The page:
Stringing wins together no easy task for Irish

By Nancy Armour

Associated Press

Published: Friday, Oct. 28 2011 1:59 p.m. MDT

SOUTH BEND, Ind. — Notre Dame coach Brian Kelly is not so different than all those zealous Irish fans.

He wants a 12-win season, and 13 would be even better. He wants the Irish to be in the middle of the BCS debate, not watching wistfully from the sidelines. And he'd like all of this to happen now.

But as Notre Dame (4-3) showed in last week's lopsided loss to Southern California, it's not there yet.

"We're a work in progress. We're working through it," Kelly said. "We can string together three or four (victories), and that's not good enough."

Considering Notre Dame's recent history against Navy, just winning Saturday will count as progress.

This is the 85th straight year Notre Dame and Navy (2-5) have played, making it the longest continuous rivalry in college football. And for much of the last five decades, it might have been the most lopsided, too, with Notre Dame winning 43 in a row from 1964 to 2006.

Since then, however, the Midshipmen have won three of four, including the last two.

"We definitely want to get back on a winning streak against them. Or start a winning streak against them," Irish defensive end Ethan Jones said. "Any team is like that. You don't want to lose to any team, and you don't want to string losses together any time."

Rebuilding takes time at any program, even Notre Dame. Kelly, 12-8 so far, is still working largely with players he inherited from Charlie Weis, and he freely admits they're still adjusting to one another. His goal right now is consistency, in everything from the weight room to the practice field to the actual games.

Notre Dame seemed to be making progress, winning four straight after opening the season with back-to-back losses. But Kelly didn't like the way his players looked as they got ready for USC, and his fears were realized as the sloppy Irish quickly fell behind 17-0. They got back into the game, only to snuff out any chances for a comeback with three second-half turnovers.

"It's about being accountable, it's about doing it the right way all the time," Kelly said.

There is even less margin for error this week.

Navy has lost its last five games, including a 63-35 thumping by Southern Miss, and it ranks near the bottom of the country in just about every defensive category. But the triple option is a quirky offense, one most opponents see only once a year, and it makes Navy a far bigger challenge than it might appear on paper.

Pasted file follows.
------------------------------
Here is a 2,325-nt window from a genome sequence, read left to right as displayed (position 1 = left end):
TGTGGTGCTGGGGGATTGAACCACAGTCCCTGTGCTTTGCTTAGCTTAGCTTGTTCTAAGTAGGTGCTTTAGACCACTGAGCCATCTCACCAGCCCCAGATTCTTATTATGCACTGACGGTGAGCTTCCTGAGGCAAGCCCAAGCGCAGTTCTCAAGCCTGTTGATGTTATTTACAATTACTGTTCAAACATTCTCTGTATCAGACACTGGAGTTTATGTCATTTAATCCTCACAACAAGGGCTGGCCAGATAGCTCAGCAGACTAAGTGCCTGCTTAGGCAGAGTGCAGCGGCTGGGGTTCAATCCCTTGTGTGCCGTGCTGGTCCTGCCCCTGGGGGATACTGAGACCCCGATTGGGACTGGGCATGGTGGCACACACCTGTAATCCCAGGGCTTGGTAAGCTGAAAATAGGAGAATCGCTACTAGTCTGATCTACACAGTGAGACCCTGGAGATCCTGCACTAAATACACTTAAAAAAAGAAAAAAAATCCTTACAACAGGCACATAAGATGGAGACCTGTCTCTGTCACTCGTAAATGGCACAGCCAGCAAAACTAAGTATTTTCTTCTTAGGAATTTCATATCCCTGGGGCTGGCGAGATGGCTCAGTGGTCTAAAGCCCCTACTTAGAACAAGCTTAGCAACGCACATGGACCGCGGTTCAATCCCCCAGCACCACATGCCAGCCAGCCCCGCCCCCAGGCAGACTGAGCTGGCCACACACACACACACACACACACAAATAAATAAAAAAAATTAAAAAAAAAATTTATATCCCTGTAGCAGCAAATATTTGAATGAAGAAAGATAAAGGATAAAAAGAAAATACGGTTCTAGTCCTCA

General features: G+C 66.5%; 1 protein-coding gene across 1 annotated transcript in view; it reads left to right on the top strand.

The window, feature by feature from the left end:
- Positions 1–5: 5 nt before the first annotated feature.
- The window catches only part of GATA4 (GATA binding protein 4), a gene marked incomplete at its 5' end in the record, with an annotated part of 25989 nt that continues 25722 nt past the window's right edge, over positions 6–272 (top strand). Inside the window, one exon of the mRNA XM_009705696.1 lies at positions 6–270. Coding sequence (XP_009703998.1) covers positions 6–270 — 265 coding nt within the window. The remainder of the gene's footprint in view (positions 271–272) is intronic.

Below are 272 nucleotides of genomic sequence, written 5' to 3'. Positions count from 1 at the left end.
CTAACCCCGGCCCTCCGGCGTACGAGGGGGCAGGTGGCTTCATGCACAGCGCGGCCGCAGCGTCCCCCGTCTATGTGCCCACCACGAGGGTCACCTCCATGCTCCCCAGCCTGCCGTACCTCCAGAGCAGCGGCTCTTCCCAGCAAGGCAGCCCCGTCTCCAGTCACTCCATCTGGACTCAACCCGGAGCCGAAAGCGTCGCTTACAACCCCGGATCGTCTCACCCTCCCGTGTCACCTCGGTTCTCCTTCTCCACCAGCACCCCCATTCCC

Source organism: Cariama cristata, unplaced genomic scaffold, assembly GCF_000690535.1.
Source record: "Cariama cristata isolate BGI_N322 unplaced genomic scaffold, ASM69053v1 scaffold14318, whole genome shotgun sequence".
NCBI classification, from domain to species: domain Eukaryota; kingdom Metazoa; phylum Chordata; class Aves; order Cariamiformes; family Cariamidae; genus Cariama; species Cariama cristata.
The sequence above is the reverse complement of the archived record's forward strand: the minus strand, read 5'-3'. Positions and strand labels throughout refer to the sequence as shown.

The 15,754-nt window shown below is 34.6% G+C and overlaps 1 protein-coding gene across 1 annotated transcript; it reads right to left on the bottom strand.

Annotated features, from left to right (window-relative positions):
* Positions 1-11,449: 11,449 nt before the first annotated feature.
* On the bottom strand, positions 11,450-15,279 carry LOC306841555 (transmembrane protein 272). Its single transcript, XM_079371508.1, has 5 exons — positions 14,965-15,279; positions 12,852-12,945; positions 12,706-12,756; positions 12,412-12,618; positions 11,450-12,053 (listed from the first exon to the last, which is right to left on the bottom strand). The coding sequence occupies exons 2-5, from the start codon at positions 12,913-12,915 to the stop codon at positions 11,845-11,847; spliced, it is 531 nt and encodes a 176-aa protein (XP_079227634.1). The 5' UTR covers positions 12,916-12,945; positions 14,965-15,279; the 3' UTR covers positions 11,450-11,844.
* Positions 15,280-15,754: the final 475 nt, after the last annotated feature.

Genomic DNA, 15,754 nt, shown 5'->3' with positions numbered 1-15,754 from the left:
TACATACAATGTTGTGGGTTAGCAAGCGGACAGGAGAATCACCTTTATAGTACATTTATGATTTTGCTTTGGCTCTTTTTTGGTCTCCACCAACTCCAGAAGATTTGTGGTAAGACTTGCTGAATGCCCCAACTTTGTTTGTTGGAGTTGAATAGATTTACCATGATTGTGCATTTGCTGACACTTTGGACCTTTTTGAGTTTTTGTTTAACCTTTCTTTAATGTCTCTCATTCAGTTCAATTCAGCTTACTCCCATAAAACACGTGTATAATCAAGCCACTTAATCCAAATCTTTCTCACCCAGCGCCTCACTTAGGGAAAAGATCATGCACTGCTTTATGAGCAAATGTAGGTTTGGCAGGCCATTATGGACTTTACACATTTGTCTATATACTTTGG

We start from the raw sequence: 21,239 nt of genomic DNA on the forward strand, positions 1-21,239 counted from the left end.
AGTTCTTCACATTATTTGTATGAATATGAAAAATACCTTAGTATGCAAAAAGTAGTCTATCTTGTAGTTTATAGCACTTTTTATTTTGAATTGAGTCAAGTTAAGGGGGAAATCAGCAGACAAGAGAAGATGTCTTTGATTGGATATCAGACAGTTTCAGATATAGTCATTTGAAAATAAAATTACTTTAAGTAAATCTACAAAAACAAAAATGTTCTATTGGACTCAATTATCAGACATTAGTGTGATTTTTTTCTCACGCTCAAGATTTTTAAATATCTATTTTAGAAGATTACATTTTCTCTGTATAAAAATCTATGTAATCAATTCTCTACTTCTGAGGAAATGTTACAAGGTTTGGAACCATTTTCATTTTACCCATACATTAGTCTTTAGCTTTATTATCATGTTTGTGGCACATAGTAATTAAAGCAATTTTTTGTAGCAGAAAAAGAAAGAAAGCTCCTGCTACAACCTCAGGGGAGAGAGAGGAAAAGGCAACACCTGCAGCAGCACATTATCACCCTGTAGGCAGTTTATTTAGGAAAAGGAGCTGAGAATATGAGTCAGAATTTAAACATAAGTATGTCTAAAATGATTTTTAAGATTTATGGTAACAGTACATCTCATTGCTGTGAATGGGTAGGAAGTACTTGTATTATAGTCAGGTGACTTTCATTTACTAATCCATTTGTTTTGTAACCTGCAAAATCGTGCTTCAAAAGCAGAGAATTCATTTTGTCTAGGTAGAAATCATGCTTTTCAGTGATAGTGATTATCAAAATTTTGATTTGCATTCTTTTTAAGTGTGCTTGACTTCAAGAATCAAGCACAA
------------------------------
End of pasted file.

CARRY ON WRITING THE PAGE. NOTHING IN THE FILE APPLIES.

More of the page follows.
The Midshipmen are averaging almost 435 yards of total offense per game, including 325 yards on the ground, and they've scored 34 or more points in three of their last four games.

Making the challenge even greater is Notre Dame's inexperience on defense. The Irish will start at least three underclassmen in the front seven after losing defensive end Kapron Lewis-Moore to a knee injury. The senior had 17 tackles, including one sack, in the last two games against Navy.

Though Notre Dame has already seen one option team in Air Force, there's nothing that can really prepare a young player for Navy.

"It's just the speed of the game. All the offensive linemen are as quick as some linebackers on Navy's team," said Jones, who is expected to play after missing the last two games with an ankle injury. "The fact they've played Air Force is good. But Navy is its own beast. They run it a little bit differently and they're good at what they do. ... Just don't get frustrated if you don't have success early in the game."

Navy likely will start sophomore Trey Miller at quarterback after Kriss Proctor dislocated his left elbow last weekend. It's the fourth time — and second time this season — that Proctor has dislocated that elbow.

"We're just concerned that if he comes back quick, will it pop out again? We're also concerned about the kid's long-term health," Navy coach Ken Niumatalolo said.

Proctor has had a hand in 14 of Navy's 27 touchdowns, and leads the team with 591 yards rushing.

But losing him isn't quite as big a deal as losing a quarterback would be at another school, with the option making the personnel secondary to the scheme. Besides, the Midshipmen still have fullback Alexander Teich, who rushed for a career-high 210 yards on 26 carries last year against the Irish. Teich is averaging almost 86 yards rushing this season.

"This game is huge for us. A win here could solve all the problems of the past five weeks and make everyone feel better," Teich said. "Right now, I think we're all a little uptight about why weren't not winning. Getting a big win would get the monkey off everyone's backs."

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